Despite the resignation of the candidate for prime minister, Muhammad Shia’a al-Sudani from the “Dawa” party years ago, and therefore no longer close to al-Maliki, his candidacy was a wrong message to the leader of the Sadrist movement, which was met by the storming of the Green Party and Parliament last Wednesday and Saturday. While the storming of al-Khadra last Wednesday was just an “eardrop,” as al-Sadr said, yesterday’s storming and turning the demonstrations into an open sit-in opened the door to confrontation in front of the most dangerous scenarios, especially in light of a mutual escalation by his opponents, the forces of the “coordinating framework.”

In this context, the head of the Political Thinking Center, Dr. Ihsan Al-Shammari, told Asharq Al-Awsat: “It is clear that the strategy used by supporters of the Sadrist movement is the absent parliament to thwart any parliamentary session to assign any new prime minister candidate by the coordination framework… By the Sadrists, not on a particular candidate, but on the approach of the quota government, and also an attempt to seize power completely ».

Dr. Al-Shammari suggested that “the coming scenarios, if the coordinating framework contemplates giving up his political power, as Al-Sadr gave up his parliamentary power, will push him to nominate an independent and non-controversial prime minister, or to continue to keep the current government and work to dissolve parliament and prepare for new elections.” He believed, “The last solution is to push for the formation of a new political contract, because even the elections will not negate the occurrence of problems and crises in light of the lack of productivity of the current political process, and this coincides with what was proposed by the current President of the Republic, Dr. Barham Salih.” He expressed his belief that “an open clash is a possibility not raised by the two parties, but there may be limited friction, and this was announced by the coordination framework regarding Muqtada al-Sadr’s steps.” He added, “There may be a fifth possibility, which is external intervention such as the United Nations and the Security Council in the event things deteriorate, and Iran may intervene to calm the situation, but today it has become an active party in the conflict.”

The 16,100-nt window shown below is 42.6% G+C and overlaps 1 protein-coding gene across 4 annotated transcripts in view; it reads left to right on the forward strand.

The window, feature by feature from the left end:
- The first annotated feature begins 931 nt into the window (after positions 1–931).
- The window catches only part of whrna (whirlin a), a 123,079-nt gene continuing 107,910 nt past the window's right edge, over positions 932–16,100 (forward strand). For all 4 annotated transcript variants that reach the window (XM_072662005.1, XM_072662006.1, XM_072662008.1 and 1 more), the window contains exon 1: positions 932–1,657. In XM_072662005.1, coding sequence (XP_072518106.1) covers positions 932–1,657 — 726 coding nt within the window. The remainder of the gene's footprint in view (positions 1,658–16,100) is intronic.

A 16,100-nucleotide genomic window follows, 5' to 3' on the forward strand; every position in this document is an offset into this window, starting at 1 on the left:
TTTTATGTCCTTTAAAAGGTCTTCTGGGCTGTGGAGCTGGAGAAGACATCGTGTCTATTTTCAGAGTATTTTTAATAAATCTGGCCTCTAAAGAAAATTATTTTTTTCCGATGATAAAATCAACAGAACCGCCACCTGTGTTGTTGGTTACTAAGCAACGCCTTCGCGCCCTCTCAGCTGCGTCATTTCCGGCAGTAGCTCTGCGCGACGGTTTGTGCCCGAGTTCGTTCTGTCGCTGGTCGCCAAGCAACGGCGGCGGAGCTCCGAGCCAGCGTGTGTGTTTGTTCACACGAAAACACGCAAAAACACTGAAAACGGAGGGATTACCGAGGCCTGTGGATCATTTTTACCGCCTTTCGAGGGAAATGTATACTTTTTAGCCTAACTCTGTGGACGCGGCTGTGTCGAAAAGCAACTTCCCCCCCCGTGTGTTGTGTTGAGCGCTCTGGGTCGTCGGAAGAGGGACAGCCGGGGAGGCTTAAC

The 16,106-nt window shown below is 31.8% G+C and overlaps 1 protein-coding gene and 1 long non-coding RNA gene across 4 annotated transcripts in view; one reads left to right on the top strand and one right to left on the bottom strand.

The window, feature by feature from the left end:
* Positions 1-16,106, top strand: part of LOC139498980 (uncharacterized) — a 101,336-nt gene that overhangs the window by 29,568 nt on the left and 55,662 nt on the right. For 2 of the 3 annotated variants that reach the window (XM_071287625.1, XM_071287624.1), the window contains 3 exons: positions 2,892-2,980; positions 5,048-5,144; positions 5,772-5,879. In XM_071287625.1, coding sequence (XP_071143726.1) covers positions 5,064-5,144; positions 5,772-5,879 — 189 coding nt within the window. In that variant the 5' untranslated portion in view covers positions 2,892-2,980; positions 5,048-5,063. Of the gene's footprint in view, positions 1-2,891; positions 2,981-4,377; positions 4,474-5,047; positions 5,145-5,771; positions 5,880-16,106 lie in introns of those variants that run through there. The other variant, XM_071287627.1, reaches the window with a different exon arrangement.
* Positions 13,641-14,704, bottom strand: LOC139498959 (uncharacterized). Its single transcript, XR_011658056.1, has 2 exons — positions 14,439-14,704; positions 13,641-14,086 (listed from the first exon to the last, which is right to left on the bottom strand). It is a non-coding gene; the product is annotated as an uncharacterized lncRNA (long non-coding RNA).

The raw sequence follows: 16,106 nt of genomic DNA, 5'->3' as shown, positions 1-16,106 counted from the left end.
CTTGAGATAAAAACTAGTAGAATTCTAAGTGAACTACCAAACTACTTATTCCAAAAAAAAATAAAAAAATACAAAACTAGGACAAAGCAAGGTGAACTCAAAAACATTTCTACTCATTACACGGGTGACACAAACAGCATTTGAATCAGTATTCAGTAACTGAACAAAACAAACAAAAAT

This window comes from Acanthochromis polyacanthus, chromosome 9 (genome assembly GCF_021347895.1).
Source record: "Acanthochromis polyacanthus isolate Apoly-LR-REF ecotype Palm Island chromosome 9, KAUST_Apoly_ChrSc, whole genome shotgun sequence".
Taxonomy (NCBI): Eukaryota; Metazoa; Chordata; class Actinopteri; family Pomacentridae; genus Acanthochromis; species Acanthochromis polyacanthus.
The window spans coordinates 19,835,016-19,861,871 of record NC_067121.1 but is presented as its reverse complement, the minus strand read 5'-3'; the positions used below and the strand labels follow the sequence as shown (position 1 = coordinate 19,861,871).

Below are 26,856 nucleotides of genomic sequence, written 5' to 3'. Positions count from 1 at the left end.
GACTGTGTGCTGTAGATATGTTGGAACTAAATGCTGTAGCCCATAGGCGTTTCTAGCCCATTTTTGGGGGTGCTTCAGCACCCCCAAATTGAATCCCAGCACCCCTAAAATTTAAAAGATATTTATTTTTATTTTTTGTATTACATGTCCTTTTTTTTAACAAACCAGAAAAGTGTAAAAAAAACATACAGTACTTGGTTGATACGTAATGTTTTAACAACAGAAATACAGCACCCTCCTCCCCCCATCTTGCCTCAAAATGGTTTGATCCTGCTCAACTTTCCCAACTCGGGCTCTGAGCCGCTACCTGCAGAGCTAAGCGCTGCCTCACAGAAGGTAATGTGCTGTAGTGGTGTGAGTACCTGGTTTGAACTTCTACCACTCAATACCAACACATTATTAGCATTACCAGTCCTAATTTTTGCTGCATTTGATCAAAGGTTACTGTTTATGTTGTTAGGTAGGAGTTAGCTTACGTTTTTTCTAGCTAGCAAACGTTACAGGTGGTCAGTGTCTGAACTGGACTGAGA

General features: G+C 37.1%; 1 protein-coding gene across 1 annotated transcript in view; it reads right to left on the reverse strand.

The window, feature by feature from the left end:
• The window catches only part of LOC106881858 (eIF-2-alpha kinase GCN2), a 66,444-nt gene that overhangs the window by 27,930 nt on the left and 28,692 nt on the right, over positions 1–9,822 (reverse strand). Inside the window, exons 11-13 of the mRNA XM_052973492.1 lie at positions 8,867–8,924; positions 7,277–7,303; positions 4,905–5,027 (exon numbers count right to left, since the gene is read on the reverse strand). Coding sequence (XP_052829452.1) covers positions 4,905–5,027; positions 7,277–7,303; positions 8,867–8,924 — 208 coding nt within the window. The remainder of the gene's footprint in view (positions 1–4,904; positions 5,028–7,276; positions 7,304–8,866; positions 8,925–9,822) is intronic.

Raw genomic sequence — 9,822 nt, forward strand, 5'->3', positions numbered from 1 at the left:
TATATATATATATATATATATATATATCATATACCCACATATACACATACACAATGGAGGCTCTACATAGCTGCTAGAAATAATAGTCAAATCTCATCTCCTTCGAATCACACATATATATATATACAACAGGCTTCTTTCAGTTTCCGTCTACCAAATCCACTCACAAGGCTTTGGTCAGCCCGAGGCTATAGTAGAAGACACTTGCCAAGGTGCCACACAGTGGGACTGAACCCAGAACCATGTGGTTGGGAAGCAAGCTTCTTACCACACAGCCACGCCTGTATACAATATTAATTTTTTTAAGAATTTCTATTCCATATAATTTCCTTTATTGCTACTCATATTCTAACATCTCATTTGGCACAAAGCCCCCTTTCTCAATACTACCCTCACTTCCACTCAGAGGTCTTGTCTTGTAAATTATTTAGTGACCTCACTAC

And the international media at the Iraqi University, Dr. Fadel Al-Badrani, said in a statement to Asharq Al-Awsat that “the escalation carried out by the Sadrist movement confirms its determination to prevent the coordination framework from forming the government, as it has carried out two demonstrations until today to block the way for its opponents in the framework and without winning the government because of its withdrawal.” from Parliament.

Al-Badrani said: “The framework, in turn, will deal with a reaction that restores its prestige in front of the Iraqi street and external parties, and I do not rule out that it will compensate for the issue of its inability to form the government with solid measures, including not giving up quickly on its candidate, Muhammad Shia’a Al-Sudani, as well as perhaps to hold a mass demonstration that might invite to her”.

He added, “The consequences of the situation are going to stagnation and paralysis that may affect Parliament and will lead to the announcement of an interim government that will last for more than a year under the leadership of Al-Kazemi, and the end will be the call to dissolve Parliament for parliamentary elections.” He ruled out “the armed escalation between the supporters of the movement and the framework, but the fear of the presence of a hidden party may open fire against the demonstrators with the aim of escalation, and this remains the responsibility of the security forces not to have such behavior in the midst of this chaos.”